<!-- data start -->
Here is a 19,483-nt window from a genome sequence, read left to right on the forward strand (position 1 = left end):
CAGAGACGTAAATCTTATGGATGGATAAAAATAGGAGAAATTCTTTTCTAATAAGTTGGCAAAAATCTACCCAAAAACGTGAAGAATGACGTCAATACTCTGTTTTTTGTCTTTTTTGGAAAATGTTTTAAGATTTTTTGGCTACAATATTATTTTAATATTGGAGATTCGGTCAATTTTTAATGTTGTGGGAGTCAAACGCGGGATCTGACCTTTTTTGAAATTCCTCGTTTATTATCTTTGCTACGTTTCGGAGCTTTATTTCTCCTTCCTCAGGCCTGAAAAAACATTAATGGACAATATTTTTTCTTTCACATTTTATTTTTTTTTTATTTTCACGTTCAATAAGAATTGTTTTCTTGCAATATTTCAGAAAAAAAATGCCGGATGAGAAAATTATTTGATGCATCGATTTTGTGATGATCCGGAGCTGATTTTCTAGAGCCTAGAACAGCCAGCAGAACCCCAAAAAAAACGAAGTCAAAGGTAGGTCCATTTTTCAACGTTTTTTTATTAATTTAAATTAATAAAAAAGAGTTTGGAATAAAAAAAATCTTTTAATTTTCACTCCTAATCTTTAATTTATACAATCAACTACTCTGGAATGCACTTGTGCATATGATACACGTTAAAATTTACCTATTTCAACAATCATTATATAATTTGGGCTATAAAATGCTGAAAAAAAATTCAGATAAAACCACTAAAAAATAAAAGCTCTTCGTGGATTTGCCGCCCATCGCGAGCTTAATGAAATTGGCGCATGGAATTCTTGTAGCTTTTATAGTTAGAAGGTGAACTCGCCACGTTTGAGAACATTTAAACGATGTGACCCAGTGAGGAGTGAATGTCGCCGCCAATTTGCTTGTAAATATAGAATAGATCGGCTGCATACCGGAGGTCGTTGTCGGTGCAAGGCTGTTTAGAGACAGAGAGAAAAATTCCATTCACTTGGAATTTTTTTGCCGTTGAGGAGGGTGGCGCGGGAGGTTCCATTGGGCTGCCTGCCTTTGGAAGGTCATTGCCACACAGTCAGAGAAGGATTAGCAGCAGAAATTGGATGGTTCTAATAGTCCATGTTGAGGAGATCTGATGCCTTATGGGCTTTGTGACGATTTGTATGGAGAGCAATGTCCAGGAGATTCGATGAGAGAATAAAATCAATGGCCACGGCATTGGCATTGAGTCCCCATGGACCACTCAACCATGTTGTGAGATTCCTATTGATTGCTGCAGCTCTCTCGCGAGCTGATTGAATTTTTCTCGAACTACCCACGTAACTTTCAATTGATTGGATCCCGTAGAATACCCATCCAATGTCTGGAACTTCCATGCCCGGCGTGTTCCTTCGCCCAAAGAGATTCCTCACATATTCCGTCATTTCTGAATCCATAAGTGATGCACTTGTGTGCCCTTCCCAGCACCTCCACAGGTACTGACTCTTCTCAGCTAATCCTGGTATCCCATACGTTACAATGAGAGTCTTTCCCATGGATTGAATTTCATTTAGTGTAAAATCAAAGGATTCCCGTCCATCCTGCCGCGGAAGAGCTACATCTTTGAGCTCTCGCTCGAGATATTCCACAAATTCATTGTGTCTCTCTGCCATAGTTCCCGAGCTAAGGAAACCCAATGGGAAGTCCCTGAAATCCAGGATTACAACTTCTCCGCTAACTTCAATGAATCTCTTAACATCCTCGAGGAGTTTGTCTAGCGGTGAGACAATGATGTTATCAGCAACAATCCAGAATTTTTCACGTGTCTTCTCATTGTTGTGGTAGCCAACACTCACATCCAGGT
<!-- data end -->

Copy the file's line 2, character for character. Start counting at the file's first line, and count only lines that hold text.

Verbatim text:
CAGAGACGTAAATCTTATGGATGGATAAAAATAGGAGAAATTCTTTTCTAATAAGTTGGCAAAAATCTACCCAAAAACGTGAAGAATGACGTCAATACTCTGTTTTTTGTCTTTTTTGGAAAATGTTTTAAGATTTTTTGGCTACAATATTATTTTAATATTGGAGATTCGGTCAATTTTTAATGTTGTGGGAGTCAAACGCGGGATCTGACCTTTTTTGAAATTCCTCGTTTATTATCTTTGCTACGTTTCGGAGCTTTATTTCTCCTTCCTCAGGCCTGAAAAAACATTAATGGACAATATTTTTTCTTTCACATTTTATTTTTTTTTTATTTTCACGTTCAATAAGAATTGTTTTCTTGCAATATTTCAGAAAAAAAATGCCGGATGAGAAAATTATTTGATGCATCGATTTTGTGATGATCCGGAGCTGATTTTCTAGAGCCTAGAACAGCCAGCAGAACCCCAAAAAAAACGAAGTCAAAGGTAGGTCCATTTTTCAACGTTTTTTTATTAATTTAAATTAATAAAAAAGAGTTTGGAATAAAAAAAATCTTTTAATTTTCACTCCTAATCTTTAATTTATACAATCAACTACTCTGGAATGCACTTGTGCATATGATACACGTTAAAATTTACCTATTTCAACAATCATTATATAATTTGGGCTATAAAATGCTGAAAAAAAATTCAGATAAAACCACTAAAAAATAAAAGCTCTTCGTGGATTTGCCGCCCATCGCGAGCTTAATGAAATTGGCGCATGGAATTCTTGTAGCTTTTATAGTTAGAAGGTGAACTCGCCACGTTTGAGAACATTTAAACGATGTGACCCAGTGAGGAGTGAATGTCGCCGCCAATTTGCTTGTAAATATAGAATAGATCGGCTGCATACCGGAGGTCGTTGTCGGTGCAAGGCTGTTTAGAGACAGAGAGAAAAATTCCATTCACTTGGAATTTTTTTGCCGTTGAGGAGGGTGGCGCGGGAGGTTCCATTGGGCTGCCTGCCTTTGGAAGGTCATTGCCACACAGTCAGAGAAGGATTAGCAGCAGAAATTGGATGGTTCTAATAGTCCATGTTGAGGAGATCTGATGCCTTATGGGCTTTGTGACGATTTGTATGGAGAGCAATGTCCAGGAGATTCGATGAGAGAATAAAATCAATGGCCACGGCATTGGCATTGAGTCCCCATGGACCACTCAACCATGTTGTGAGATTCCTATTGATTGCTGCAGCTCTCTCGCGAGCTGATTGAATTTTTCTCGAACTACCCACGTAACTTTCAATTGATTGGATCCCGTAGAATACCCATCCAATGTCTGGAACTTCCATGCCCGGCGTGTTCCTTCGCCCAAAGAGATTCCTCACATATTCCGTCATTTCTGAATCCATAAGTGATGCACTTGTGTGCCCTTCCCAGCACCTCCACAGGTACTGACTCTTCTCAGCTAATCCTGGTATCCCATACGTTACAATGAGAGTCTTTCCCATGGATTGAATTTCATTTAGTGTAAAATCAAAGGATTCCCGTCCATCCTGCCGCGGAAGAGCTACATCTTTGAGCTCTCGCTCGAGATATTCCACAAATTCATTGTGTCTCTCTGCCATAGTTCCCGAGCTAAGGAAACCCAATGGGAAGTCCCTGAAATCCAGGATTACAACTTCTCCGCTAACTTCAATGAATCTCTTAACATCCTCGAGGAGTTTGTCTAGCGGTGAGACAATGATGTTATCAGCAACAATCCAGAATTTTTCACGTGTCTTCTCATTGTTGTGGTAGCCAACACTCACATCCAGGT